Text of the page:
When he saw Mares, his face lit up and he leaned over and kissed her. He not only remembered her, he had been wildly attracted to her that first meeting so many months ago, when we had come for the finale of the JAM (Jairus Anthony Music) festival. It's one of my favourite stories. We had just met Vij and were leaving before the second set. So I went to say goodbye.

You're going? he asked, then practically shoved me aside in his eagerness to get to Mary and kiss her goodbye. Every time I told that story I added a little more. Till finally, there was a Jennifer-shaped hole in the wall, where he had shoved me and I died. But then resurrected a while later to make our way out of Backyard.

Mary's usually response to this (amidst gales of laughter) was: "Nonsen! How you exaggerate child!"

OK Vijay stuck to us like chewing gum on the bottom of a seat. No matter how many others came over to claim his attention (he was never gone for long). When we told him our version of that story, laughing, he didn't laugh.

He looked a little embarrassed. And he didn't deny shoving me out of the way to get to Mary (so I exaggerated a little, but not a lot). Mary looked uncomfortable. But it was nice getting all that attention.

In between listening to the music etc, we were watching the large TV with the election results. Every time the Opposition scored a seat we would crow wildly. (The band naturally thought we were cheering for them and we did the thumbs-up thing again, not wanting to disabuse them of the notion).

Other election watchers kept coming over to update us on the news. Penang fallen to the Opposition. BN trounced in Kedah. Kelantan, foregone conclusion. And now it looked like Perak and Selangor were also going the Opposition way. Nurul Izzah beat Shahrizat (Mary cheered loud and long over that). Samy Vellu lost in Sungai Siput. Koh Tsu Koon lost. At first they said Khairy had lost and asked for a recount. Then the flashing results informed us that Khairy had won by a majority of over 5,000 seats. Darn!

Wow. Malaysians, that silent, disenfranchised majority had spoken. We left Backyard at three in the morning. I dropped Mary at home, came back, had a shower and turned on the TV. Dadda, who had been sleeping woke up to come sit with me. I told him that Kedah, Penang, Kelantan had gone over to the Opposition and now it looked like Perak and Selangor were heading that way too. I also told him that BN had failed to get the two thirds majority in Parliament. He grinned cheerfully, sleepy as he was.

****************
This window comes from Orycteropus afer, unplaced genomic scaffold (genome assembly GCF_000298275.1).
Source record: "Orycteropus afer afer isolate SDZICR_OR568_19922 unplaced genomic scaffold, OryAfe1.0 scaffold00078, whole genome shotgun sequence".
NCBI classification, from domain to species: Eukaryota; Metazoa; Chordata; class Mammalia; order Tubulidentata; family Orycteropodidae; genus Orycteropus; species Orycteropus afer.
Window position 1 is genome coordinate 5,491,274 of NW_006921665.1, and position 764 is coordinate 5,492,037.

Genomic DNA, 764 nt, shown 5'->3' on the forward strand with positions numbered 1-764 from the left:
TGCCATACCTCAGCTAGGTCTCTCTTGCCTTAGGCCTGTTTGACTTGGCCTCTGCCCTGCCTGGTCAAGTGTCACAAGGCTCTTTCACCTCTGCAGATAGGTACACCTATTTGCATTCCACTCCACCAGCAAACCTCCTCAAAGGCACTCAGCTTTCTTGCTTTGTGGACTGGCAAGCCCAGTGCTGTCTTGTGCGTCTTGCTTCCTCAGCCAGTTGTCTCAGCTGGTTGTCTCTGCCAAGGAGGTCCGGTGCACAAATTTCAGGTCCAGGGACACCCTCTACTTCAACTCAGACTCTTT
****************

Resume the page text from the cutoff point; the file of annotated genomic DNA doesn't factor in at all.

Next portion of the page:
What about Petaling Jaya? I didn't know. So far, I hadn't seen any results for our constituency. But this morning I saw in the papers that the Opposition had won our seat by a majority of some 19,000.

Ahmad Talib, a former NST group editor came on TV. He called it an elections tsunami. They cut to the press conference given by our surprisingly-not-sleeping but grey-faced Prime Minister Pak Lah. The mood was somber. Amid flashing lights, he shrugged his shoulders and said, if this was what the people wanted...

Of course someone asked if he would step down because of this barely victory that was almost like a crushing defeat. He said nobody had pressured him to. When asked about his Cabinet Ministers who had lost their seats, he said, lose, loselar!

Then he stood up to fend off further questions.

I would have liked them to cut to former Prime Minister and to all those politicians who had lost their seats. But Malaysian TV is ever demure and would leave those clowns to mourn in private.

And CNN and Al-Jazeera had better things to cover than our elections.

I fell asleep in front of the TV.

All in all, an interesting day.


Rider on the Storm said...

Interesting! Breakfast, Elections, Malay Love Songs, Backyard All Rolled into One!

Anonymous said...

wish i was there to bask in all this election glory...seemed like a great day for all...:)

Anonymous said...

that was me jen...dandelion...u've taken ur blog off the sign in thingy?

Jenn said...

Rider: Yes. I lead an interesting life sometimes. Frenzied activity between deserts of nothing.

Jenn said...

Praby: You should have been there. We should have been together cheering each Opposition victory and BN losing seats. Like Uncle Sam's. Poor chappie!